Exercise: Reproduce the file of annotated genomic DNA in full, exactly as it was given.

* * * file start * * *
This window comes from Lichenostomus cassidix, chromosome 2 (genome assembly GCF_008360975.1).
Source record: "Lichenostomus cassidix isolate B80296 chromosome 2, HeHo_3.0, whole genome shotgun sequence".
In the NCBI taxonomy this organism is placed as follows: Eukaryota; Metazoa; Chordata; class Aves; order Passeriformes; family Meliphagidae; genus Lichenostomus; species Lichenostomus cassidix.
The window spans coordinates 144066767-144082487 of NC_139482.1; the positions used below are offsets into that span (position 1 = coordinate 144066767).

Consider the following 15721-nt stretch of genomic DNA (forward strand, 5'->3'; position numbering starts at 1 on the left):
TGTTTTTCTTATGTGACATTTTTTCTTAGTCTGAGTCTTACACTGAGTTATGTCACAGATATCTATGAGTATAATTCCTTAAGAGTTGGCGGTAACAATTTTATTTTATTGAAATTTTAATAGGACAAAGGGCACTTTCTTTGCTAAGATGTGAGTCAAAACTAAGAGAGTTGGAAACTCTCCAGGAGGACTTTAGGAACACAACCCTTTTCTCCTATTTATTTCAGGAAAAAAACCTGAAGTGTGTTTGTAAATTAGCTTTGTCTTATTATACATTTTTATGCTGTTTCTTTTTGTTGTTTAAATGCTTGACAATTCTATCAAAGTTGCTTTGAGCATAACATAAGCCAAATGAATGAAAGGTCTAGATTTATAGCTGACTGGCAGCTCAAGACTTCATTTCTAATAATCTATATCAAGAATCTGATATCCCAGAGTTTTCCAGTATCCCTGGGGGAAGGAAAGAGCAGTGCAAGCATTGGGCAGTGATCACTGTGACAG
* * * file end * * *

This window comes from Lichenostomus cassidix, chromosome 2 (genome assembly GCF_008360975.1).
Source record: "Lichenostomus cassidix isolate B80296 chromosome 2, HeHo_3.0, whole genome shotgun sequence".
In the NCBI taxonomy this organism is placed as follows: Eukaryota; Metazoa; Chordata; class Aves; order Passeriformes; family Meliphagidae; genus Lichenostomus; species Lichenostomus cassidix.
The window spans coordinates 144066767-144082487 of NC_139482.1; the positions used below are offsets into that span (position 1 = coordinate 144066767).

Consider the following 15721-nt stretch of genomic DNA (forward strand, 5'->3'; position numbering starts at 1 on the left):
TGTTTTTCTTATGTGACATTTTTTCTTAGTCTGAGTCTTACACTGAGTTATGTCACAGATATCTATGAGTATAATTCCTTAAGAGTTGGCGGTAACAATTTTATTTTATTGAAATTTTAATAGGACAAAGGGCACTTTCTTTGCTAAGATGTGAGTCAAAACTAAGAGAGTTGGAAACTCTCCAGGAGGACTTTAGGAACACAACCCTTTTCTCCTATTTATTTCAGGAAAAAAACCTGAAGTGTGTTTGTAAATTAGCTTTGTCTTATTATACATTTTTATGCTGTTTCTTTTTGTTGTTTAAATGCTTGACAATTCTATCAAAGTTGCTTTGAGCATAACATAAGCCAAATGAATGAAAGGTCTAGATTTATAGCTGACTGGCAGCTCAAGACTTCATTTCTAATAATCTATATCAAGAATCTGATATCCCAGAGTTTTCCAGTATCCCTGGGGGAAGGAAAGAGCAGTGCAAGCATTGGGCAGTGATCACTGTGACAG